Use this URL to cite or link to this record in EThOS: https://ethos.bl.uk/OrderDetails.do?uin=uk.bl.ethos.797810
Title: Narrating the Sino-Tibetan conflict : a nation building and security dilemma approach
Author: Wu, Tsung-Han
Awarding Body: King's College London
Current Institution: King's College London (University of London)
Date of Award: 2019
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Abstract:
Focusing on Tibet, this thesis argues that ethnic tensions in general, and ethnic conflicts taking place in China in particular, are caused by the ways in which national/ethnic identity are constructed and protected. Through the lens of identity politics, a theory of security dilemma is applied to explain the strained Sino Tibetan relationship over the past decades and the historical context of Chinese nation building is highlighted. This thesis distinguishes two categories of security dilemmas: 'Low uncertainty societal dilemma', where an illusory incompatibility exists within mutual perceptions, referring to a scenario of conflict mitigation; and 'high uncertainty societal dilemma', where one's own security requires the other's insecurity, leading to a scenario of conflict outbreak. This thesis discusses two individual variables state led modernisation and international intervention and conceptualises their impacts on security scenarios. Since Tibet was annexed by the People's Republic of China, it is argued that a sense of uncertainty repeatedly emerged and caused tension and violence as Beijing and ethnic Tibetans adopted multiple approaches to implement identity reinforcing means, whereby Beijing practiced its nation building project and the Tibetans acted and reacted with resistance. The ensuing conflicts were the outcome of contextual Sino Tibetan interactions caused by a pervasive sense of uncertainty, in which both the Chinese authorities and Tibetans perceived behaviours from the opposite side as threats, and thereby employed securitisation, resulting in a greater insecurity for all. Mitigation and ways to escape the security dilemma are arguably workable though this would rely on sincere dialogue and trust building as well as the creation of positive domestic and international conditions.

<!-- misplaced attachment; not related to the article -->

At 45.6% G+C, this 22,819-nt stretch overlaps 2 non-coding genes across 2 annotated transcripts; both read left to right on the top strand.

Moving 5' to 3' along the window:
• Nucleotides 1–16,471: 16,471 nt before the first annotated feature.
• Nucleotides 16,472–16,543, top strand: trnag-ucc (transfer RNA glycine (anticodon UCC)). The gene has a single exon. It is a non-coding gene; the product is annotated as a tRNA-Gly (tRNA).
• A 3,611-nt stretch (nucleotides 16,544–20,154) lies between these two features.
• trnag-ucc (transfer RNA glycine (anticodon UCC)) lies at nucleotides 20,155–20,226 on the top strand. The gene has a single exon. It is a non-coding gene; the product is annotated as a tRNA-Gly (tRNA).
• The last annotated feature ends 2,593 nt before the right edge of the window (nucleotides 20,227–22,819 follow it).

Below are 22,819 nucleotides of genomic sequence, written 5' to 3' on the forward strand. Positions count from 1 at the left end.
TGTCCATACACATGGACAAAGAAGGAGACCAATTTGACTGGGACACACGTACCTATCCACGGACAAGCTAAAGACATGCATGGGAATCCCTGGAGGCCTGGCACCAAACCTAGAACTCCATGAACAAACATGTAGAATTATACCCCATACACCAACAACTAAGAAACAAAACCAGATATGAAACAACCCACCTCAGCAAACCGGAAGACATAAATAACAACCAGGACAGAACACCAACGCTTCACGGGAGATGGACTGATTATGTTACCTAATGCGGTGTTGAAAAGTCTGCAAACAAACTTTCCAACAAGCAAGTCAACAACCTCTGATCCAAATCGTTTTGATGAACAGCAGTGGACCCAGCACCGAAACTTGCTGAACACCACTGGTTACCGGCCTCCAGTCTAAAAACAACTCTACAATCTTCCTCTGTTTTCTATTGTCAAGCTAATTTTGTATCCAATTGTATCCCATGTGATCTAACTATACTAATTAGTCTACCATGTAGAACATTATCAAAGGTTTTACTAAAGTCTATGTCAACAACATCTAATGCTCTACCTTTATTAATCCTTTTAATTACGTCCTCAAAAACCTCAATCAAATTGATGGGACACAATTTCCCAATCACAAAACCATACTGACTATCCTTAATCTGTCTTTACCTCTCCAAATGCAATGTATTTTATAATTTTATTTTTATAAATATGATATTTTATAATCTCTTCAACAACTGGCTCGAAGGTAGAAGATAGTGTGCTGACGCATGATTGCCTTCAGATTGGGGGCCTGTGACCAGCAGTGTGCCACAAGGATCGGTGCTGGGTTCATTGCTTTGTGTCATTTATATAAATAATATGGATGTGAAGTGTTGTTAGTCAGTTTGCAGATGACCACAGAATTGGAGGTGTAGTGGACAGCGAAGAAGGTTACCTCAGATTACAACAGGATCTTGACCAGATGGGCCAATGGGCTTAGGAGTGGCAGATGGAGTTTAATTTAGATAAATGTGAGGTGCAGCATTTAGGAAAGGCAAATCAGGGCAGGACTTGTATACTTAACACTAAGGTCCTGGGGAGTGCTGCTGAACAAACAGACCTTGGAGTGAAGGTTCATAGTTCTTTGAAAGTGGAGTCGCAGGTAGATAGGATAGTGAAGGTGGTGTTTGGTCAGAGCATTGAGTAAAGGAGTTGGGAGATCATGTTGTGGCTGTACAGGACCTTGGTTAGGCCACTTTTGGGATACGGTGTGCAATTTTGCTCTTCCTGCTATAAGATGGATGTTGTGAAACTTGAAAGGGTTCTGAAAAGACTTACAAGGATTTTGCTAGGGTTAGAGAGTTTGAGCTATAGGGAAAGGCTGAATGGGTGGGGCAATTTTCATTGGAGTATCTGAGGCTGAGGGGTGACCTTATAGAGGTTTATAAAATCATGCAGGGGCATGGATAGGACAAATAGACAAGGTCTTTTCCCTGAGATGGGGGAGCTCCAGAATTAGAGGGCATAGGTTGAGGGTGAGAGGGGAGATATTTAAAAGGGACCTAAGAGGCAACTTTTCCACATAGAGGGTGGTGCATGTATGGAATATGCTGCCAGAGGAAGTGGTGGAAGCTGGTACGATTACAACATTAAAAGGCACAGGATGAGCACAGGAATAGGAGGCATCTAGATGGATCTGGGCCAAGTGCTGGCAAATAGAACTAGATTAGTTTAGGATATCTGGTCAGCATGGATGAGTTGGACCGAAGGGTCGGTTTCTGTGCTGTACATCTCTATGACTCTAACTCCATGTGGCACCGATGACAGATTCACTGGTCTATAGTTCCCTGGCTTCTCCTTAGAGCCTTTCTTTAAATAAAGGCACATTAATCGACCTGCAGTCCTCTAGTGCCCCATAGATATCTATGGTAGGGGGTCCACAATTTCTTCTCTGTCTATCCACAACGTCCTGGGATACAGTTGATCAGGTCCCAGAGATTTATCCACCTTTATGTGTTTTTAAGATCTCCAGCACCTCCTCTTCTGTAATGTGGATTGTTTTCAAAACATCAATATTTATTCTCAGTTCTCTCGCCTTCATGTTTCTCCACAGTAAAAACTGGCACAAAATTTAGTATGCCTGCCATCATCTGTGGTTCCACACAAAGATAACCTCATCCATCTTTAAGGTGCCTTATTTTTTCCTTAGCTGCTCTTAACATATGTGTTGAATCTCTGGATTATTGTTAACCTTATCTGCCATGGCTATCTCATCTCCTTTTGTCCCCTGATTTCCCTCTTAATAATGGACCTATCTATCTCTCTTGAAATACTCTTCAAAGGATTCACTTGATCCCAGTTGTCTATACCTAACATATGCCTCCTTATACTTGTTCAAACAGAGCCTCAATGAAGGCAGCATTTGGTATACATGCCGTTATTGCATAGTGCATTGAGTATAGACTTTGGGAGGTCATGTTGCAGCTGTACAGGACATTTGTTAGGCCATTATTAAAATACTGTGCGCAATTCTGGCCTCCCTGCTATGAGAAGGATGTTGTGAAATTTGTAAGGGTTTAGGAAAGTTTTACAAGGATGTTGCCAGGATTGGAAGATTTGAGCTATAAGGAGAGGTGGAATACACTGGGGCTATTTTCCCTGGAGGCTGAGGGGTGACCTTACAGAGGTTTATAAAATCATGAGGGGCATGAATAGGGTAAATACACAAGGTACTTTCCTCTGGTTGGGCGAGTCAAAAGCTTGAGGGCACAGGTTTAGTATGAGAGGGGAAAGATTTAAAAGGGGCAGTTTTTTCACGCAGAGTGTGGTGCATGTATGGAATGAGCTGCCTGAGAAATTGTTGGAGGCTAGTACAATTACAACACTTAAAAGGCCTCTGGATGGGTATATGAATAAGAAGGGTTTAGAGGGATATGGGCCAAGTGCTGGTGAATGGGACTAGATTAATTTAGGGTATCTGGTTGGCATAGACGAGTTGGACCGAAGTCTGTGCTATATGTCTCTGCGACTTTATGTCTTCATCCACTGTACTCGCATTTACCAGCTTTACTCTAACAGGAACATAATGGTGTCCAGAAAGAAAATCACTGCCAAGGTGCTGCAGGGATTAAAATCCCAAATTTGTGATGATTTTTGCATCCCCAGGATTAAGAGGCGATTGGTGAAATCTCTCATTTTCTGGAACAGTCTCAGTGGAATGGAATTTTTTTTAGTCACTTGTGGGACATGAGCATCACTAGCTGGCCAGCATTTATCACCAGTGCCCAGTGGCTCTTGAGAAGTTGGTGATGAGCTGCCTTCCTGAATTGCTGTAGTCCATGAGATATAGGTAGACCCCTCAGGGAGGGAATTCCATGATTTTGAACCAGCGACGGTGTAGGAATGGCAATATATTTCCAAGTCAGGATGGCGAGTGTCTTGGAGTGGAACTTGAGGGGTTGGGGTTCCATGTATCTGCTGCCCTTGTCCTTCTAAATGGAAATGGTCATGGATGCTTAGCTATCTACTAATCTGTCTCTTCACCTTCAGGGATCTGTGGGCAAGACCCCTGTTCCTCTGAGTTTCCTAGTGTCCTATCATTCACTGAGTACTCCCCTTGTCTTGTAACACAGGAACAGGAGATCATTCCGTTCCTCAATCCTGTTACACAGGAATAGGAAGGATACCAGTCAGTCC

Supervisor: Tsimonis, Konstantinos ; Altehenger, Jennifer Elisabeth Sponsor: Not available
Qualification Name: Thesis (Ph.D.) Qualification Level: Doctoral
EThOS ID: uk.bl.ethos.797810  DOI: Not available
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